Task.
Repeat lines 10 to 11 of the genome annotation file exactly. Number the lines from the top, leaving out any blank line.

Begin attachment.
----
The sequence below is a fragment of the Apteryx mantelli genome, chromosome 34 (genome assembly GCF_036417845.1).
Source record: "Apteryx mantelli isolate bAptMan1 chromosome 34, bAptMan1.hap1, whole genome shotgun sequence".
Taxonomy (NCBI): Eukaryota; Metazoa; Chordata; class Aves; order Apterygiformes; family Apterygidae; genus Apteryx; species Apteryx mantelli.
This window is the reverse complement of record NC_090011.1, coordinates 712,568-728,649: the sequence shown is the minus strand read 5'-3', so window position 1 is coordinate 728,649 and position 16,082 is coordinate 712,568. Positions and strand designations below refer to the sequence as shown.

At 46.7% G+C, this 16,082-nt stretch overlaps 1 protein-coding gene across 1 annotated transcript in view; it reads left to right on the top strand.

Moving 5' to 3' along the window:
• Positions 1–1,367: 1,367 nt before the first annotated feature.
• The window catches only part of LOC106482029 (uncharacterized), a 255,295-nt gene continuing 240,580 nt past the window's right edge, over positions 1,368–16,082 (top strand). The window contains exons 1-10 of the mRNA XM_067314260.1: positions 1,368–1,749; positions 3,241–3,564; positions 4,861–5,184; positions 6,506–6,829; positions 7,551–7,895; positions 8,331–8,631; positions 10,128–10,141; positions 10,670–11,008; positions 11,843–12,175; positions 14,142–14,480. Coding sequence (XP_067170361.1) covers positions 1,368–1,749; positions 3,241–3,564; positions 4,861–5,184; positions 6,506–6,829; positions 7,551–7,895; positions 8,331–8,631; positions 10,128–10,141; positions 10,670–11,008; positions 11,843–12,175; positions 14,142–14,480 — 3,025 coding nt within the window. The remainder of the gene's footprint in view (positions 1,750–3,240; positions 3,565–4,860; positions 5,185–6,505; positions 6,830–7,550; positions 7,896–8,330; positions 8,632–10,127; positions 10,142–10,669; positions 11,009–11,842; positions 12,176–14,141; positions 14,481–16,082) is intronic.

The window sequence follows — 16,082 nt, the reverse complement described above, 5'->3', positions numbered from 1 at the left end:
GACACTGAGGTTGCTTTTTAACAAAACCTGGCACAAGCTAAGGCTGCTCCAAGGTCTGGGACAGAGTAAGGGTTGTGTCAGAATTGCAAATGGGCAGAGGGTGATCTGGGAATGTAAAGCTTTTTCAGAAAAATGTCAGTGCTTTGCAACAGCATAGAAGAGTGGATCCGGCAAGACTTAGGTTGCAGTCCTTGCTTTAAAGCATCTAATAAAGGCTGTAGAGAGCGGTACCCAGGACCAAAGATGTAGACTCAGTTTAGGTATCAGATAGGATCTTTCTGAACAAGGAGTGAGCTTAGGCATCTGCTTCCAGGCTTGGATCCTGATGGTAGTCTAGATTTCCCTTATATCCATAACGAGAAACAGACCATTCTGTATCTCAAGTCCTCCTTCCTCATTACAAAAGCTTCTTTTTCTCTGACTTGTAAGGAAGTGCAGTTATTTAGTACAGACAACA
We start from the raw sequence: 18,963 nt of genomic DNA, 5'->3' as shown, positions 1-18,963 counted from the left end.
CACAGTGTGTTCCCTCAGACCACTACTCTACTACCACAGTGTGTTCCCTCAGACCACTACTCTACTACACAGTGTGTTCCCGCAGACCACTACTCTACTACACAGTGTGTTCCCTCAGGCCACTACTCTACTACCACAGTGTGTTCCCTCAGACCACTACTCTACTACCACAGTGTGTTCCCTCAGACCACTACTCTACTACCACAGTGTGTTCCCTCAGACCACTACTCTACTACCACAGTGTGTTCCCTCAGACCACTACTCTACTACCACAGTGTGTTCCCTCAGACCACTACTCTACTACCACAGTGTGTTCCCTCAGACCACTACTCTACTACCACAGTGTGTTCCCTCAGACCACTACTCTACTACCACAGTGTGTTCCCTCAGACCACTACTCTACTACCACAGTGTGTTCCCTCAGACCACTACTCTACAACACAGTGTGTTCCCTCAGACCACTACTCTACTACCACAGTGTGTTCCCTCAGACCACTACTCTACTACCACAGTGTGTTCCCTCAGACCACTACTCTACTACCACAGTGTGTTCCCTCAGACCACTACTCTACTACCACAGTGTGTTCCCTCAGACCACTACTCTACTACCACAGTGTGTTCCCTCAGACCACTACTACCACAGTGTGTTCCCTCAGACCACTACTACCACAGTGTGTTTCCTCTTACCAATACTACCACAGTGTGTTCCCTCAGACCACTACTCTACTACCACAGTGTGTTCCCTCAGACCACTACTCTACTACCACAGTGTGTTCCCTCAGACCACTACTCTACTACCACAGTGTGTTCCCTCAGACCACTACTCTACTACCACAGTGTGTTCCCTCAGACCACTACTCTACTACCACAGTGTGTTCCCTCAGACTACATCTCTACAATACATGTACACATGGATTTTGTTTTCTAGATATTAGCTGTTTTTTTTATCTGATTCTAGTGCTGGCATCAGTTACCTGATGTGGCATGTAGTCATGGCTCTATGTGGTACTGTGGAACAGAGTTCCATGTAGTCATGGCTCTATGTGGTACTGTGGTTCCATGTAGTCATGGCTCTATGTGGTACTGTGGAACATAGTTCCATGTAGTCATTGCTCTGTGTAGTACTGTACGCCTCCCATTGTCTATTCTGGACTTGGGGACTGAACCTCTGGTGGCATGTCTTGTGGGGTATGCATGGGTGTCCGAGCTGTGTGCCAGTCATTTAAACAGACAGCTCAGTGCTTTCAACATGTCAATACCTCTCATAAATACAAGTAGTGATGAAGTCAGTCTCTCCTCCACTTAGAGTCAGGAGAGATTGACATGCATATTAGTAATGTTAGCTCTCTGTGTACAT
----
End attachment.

GACACTGAGGTTGCTTTTTAACAAAACCTGGCACAAGCTAAGGCTGCTCCAAGGTCTGGGACAGAGTAAGGGTTGTGTCAGAATTGCAAATGGGCAGAGGGTGATCTGGGAATGTAAAGCTTTTTCAGAAAAATGTCAGTGCTTTGCAACAGCATAGAAGAGTGGATCCGGCAAGACTTAGGTTGCAGTCCTTGCTTTAAAGCATCTAATAAAGGCTGTAGAGAGCGGTACCCAGGACCAAAGATGTAGACTCAGTTTAGGTATCAGATAGGATCTTTCTGAACAAGGAGTGAGCTTAGGCATCTGCTTCCAGGCTTGGATCCTGATGGTAGTCTAGATTTCCCTTATATCCATAACGAGAAACAGACCATTCTGTATCTCAAGTCCTCCTTCCTCATTACAAAAGCTTCTTTTTCTCTGACTTGTAAGGAAGTGCAGTTATTTAGTACAGACAACA
We start from the raw sequence: 18,963 nt of genomic DNA, 5'->3' as shown, positions 1-18,963 counted from the left end.